“It is clear that light affects mitochondrial function, and this affects our bodies at a cellular and physiological level,” Dr. Powner said. “Our study found that just 15 minutes of exposure to red light can lower postprandial blood sugar levels.”

“Although this is only done in healthy people in this paper, it may have implications for future diabetes management as it may help reduce potentially harmful glucose spikes in the body after meals. It’s possible,” he added.

Red light therapy is most commonly used as a skin treatment to reduce symptoms. Wrinkle, stain, scarand stretch marks.

It is also used as a treatment for skin diseases such as. psoriasis, rosacea-like dermatitis, acneand eczema.

Over the past few years, scientists have also begun to look at red light therapy as a potential treatment for other conditions, such as:

Past research has also shown that red light therapy may help reduce symptoms. cancer treatment Side effects.

The study’s researchers also found that while sunlight contains a mix of red and blue light, people are exposed to nearly all blue light, primarily emitted by LEDs, including computer and smartphone screens. said.

Previous studies have shown that long-term exposure to blue light can have negative effects on the body’s natural state. circadian rhythmcause sleep problems.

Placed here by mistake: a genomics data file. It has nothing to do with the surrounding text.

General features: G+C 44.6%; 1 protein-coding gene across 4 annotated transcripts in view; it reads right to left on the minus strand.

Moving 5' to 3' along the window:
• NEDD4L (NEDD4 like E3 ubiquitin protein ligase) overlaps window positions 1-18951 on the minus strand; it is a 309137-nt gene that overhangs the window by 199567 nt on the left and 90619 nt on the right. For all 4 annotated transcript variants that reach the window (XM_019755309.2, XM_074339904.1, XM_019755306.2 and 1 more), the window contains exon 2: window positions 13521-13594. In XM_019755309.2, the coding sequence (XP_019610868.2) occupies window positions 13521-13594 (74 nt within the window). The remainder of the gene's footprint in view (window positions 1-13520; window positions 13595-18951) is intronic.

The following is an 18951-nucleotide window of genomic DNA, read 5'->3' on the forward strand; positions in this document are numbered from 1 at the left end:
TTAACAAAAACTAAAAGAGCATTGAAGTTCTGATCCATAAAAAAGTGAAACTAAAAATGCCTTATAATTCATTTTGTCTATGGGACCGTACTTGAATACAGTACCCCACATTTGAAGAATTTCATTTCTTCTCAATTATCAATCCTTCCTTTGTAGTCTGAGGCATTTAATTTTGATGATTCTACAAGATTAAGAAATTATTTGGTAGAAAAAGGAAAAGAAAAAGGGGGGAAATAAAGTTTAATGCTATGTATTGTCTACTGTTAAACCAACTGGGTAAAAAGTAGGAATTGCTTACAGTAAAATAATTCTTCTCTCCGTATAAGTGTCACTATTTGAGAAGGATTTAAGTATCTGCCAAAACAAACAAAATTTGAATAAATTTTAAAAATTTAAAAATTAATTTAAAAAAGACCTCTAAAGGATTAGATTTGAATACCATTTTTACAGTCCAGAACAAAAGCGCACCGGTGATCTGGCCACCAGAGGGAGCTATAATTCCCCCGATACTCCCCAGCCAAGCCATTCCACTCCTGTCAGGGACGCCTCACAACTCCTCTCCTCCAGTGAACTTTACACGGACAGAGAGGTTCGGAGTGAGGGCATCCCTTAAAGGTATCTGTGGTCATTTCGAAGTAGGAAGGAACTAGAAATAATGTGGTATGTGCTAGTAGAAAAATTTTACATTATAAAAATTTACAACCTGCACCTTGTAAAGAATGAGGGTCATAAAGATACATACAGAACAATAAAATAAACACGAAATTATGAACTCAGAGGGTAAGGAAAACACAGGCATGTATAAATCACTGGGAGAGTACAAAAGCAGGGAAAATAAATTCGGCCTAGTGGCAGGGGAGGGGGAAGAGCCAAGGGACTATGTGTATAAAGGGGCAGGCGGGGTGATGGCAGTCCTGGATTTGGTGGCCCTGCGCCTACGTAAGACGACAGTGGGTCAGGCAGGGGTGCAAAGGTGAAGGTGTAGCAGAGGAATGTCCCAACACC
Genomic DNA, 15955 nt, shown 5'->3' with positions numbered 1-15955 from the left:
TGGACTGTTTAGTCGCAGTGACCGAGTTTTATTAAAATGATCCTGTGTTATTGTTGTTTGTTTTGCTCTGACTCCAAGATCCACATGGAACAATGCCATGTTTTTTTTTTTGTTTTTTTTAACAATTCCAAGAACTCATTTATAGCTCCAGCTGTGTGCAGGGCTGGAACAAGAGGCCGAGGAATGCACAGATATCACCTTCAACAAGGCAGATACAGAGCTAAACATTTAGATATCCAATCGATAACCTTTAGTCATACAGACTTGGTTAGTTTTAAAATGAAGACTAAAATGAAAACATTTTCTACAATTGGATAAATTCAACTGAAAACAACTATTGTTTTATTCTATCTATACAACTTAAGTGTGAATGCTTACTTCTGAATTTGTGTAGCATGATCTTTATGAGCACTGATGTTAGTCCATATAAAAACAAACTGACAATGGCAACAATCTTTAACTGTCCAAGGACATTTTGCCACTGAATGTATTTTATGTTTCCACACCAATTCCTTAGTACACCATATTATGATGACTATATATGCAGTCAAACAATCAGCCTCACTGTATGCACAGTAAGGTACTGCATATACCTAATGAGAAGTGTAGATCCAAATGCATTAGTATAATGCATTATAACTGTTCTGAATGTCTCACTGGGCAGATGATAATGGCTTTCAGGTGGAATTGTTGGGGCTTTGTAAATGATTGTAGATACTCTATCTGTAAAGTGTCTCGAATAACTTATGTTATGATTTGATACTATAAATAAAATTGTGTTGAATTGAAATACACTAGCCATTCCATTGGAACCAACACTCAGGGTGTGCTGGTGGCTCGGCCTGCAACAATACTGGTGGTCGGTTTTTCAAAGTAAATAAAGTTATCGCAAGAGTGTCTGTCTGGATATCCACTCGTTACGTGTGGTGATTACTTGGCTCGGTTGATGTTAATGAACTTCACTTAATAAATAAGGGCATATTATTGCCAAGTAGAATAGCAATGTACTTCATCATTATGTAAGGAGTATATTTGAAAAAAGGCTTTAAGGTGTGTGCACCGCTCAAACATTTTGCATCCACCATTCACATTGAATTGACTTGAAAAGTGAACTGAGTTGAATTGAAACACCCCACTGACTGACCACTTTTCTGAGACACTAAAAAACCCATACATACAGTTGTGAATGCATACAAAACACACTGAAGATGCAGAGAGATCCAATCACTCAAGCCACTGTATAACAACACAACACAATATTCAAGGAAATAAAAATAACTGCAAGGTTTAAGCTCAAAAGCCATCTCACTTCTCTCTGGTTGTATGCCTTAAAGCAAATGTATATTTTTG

Other studies have linked too much blue light exposure to an increased risk of conditions such as:

Dr. Powner said, “Exposing yourself to sunlight outdoors is helpful, but ultimately we need to reduce our current reliance on LEDs.” “Old incandescent lights had a lot of red in them.”

MNT I also talked to Dr. Jennifer ChenChief of Endocrinology, Hackensack Meridian Jersey Shore University Medical Center, New Jersey, about this study.

Dr. Chen said that while he thought the study was interesting, it was a small study with few participants.

“Additional studies need to be done to see if patients with abnormal glucose metabolism are affected by light in these ranges and to see if these research studies can be replicated on a larger scale. “There are many variables in the participants in this study that were not taken into account, such as BMI and obesity level,” Dr. Chen said.

“It will be interesting to see if this can be replicated and if a certain amount of sunlight is needed to maintain blood sugar control.”. We always encourage our patients to get outside and exercise. “This is another reason to encourage outdoor activities, but we don’t yet know if the research can be validated,” Dr. Chen added.

Dr. Chen said it’s important for researchers to continue to look for new ways to maintain blood sugar control and support people with diabetes.

“There are millions of people in the United States with diabetes, many of whom are undiagnosed, creating a significant economic burden. Over $400 billion “The proportion of health care costs attributable to people diagnosed with diabetes,” she explained. “Medical professionals are always looking for ways to help patients with diabetes and inexpensive ways to lessen the impact of blood sugar control.”

— Dr. Jennifer Chen, Endocrinologist